Using boomers short-term could help gap in Nova Scotia labour shortage

Posted on January 28, 2019 in Debates

Source: — Authors: – Opinion/Contributors
Jan. 27, 2019.   By

This column has been submitted in response to the StarMetro Halifax article “Automation could help fill the void left by Nova Scotia’s retiring boomers, report suggests” published Jan. 16, 2019.

HALIFAX — A recent report looking at the gap retiring boomers will leave in the workplace says that automation could go a long way toward filling that expanding labour shortage. The larger question, however, is what else can be done to tackle the issue — now and going forward. Somewhat ironically, boomers themselves appear to be a crucial part of the answer.

The report, released by Atlantic Provinces Economic Council (APEC), cited a shrinking labour force of 30,700 between 2012 and 2018, primarily due to retiring boomers. It goes on to recommend that employers need to “take a multi-faceted approach to address this declining labour force,” including looking to youth retention and immigration as part of the solution.

In a fall 2018 labour shortage report released by the Business Development Bank (BDC), the Atlantic provinces were shown to have the highest level of worker scarcity, at 50 per cent, well below the national average of 39 per cent. The report goes on to show how companies are trying to deal with the problem — often to the detriment of business growth and overall financial health

Most businesses are making the best of this somewhat tricky situation by hiring and training younger, less experienced individuals. Training is typically carried out by more senior-level employees, drawing them away from higher-value work. In addition, employers in this competitive market are having to pay more to attract individuals, and offer a variety of perks, including, in some cases, work flexibility and company stock options.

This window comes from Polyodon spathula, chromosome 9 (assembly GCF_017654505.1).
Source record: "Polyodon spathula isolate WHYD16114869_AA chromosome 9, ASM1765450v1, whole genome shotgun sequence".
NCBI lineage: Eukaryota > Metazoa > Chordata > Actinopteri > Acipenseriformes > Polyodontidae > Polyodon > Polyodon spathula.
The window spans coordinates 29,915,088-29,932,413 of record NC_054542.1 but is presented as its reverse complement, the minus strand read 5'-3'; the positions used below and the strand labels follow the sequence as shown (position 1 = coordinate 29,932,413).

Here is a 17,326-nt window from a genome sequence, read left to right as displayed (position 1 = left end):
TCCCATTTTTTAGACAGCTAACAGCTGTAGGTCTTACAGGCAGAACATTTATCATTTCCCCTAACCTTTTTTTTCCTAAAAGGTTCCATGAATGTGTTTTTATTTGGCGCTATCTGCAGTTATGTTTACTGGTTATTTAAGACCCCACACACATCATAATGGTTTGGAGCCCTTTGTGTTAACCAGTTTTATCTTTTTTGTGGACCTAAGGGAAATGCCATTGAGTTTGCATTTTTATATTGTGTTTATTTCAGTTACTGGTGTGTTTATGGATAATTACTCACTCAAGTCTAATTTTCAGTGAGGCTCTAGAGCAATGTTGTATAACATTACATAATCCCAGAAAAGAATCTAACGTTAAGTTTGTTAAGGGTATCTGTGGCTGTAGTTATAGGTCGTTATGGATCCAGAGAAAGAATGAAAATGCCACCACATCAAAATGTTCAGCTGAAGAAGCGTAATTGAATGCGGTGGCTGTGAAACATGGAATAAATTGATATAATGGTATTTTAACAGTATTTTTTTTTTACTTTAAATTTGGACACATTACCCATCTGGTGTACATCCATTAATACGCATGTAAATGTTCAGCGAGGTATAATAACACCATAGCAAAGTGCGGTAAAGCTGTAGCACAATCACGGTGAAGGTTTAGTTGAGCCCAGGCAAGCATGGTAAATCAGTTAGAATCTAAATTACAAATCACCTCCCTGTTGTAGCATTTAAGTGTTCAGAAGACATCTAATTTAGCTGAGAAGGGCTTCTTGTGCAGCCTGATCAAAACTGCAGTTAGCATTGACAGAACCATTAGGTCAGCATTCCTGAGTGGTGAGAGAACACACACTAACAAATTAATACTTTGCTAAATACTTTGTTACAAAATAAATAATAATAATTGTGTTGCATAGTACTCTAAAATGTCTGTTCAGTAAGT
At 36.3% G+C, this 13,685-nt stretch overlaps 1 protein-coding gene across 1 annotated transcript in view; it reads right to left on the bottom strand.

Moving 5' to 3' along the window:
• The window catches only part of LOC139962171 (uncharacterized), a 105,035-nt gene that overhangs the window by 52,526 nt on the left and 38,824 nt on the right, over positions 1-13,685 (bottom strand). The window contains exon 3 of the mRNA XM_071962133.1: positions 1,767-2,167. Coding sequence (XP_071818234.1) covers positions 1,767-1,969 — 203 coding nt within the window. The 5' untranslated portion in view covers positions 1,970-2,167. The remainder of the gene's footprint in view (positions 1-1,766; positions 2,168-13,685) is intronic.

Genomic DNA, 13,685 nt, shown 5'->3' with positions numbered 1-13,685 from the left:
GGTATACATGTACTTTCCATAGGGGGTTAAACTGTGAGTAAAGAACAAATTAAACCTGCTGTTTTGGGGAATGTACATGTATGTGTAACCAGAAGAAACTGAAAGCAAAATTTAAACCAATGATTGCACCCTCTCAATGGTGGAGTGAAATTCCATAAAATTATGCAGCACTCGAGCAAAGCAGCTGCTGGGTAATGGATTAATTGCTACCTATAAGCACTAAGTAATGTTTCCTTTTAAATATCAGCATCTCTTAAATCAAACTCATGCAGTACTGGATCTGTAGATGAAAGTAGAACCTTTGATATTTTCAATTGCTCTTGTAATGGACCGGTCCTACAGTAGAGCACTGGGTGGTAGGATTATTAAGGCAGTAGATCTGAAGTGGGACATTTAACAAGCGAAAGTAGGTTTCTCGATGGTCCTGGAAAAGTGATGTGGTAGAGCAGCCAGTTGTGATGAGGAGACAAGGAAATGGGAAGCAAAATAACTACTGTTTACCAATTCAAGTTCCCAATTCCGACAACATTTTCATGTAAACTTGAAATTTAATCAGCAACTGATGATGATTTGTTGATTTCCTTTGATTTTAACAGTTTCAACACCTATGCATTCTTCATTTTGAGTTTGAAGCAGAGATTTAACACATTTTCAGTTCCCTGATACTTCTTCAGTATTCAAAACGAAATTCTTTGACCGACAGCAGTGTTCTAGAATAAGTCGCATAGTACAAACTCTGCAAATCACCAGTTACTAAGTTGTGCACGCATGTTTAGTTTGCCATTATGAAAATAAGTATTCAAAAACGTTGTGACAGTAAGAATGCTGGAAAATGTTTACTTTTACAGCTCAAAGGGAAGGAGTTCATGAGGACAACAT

So what else can be done to quell the tide? Retired or semi-retired boomers who want to continue to work — albeit in a more flexible, short-term way are, increasingly, seen as a key part of the solution. They can be dropped into situations to handle specific projects or to mentor or train transitioning staff. They also represent a fixed-cost hiring, with no lag time, and no legacy or professional development costs.

People are living longer, and once they retire from full-time positions, are still in search of that elusive life-work balance, which in many cases includes continuing to contribute to the workforce. In a recent Globe and Mail article entitled “Active baby boomers rewrite the retirement myth,” Statistics Canada numbers show that in 2015 more than half (53.5 per cent) of 65-year-old men were still working, (of that, 22.9 per cent worked full-time jobs) and 38.8 per cent of 65-year-old women were still working — almost twice the 1995 level.

Meanwhile, the majority of jobs listed on job or recruitment agency sites tend to reflect the status quo, typically focusing on more permanent, long-term positions. One exception is Halifax-based, which focuses solely on linking employers with qualified, interested boomers.

The local start-up, currently expanding operations throughout Atlantic Canada and into Ontario, already has over 5,500 boomers in its database, and has recently secured a capital investment with Innovacorp — Nova Scotia’s early stage venture capital organization — which sees the start-up as “a proven model” to invest in.

And retired and semi-retired boomers are being strategically and successfully placed in an impressive roster of organizations, including a growing number of exciting early-stage companies looking for senior executives to support company growth.

The reality of skilled worker shortages was tackled in a recent CBC article, which focused on the challenges employers face when trying to accommodate four generations in the workplace: Baby boomers, Gen X’ers, Millennials, and Gen Z, who are beginning to make an appearance on the work stage. The challenge, it notes, pays off with a cross-pollination or exchange of ideas and knowledge, where it was once thought that boomers would simply transfer knowledge and understanding — in a trickle-down manner.

Increasingly, it’s believed that the advantages of multi-generational workplaces far outweigh the disadvantages. A 2018 Forbes article looks at how multi-generation decision teams (age gap of 25 years or more between youngest and oldest team members) meet or exceed expectations 73 per cent of the time compared with groups with a narrower range (10 years or less between the youngest and oldest), which met or exceeded expectations only 35 per cent of the time. Returning boomers (or perennials) and millennials have more in common than they might think, and as such are collectively redefining the workplace, particularly as it relates to a growing gig economy. Both groups are looking for purpose, flexibility and balance.

So while automation, youth attraction/retention and immigration are essential considerations to sustain and grow the economy, so is figuring out how to best accommodate the fastest growing segment of the labour market: boomers choosing to return to the labour force.

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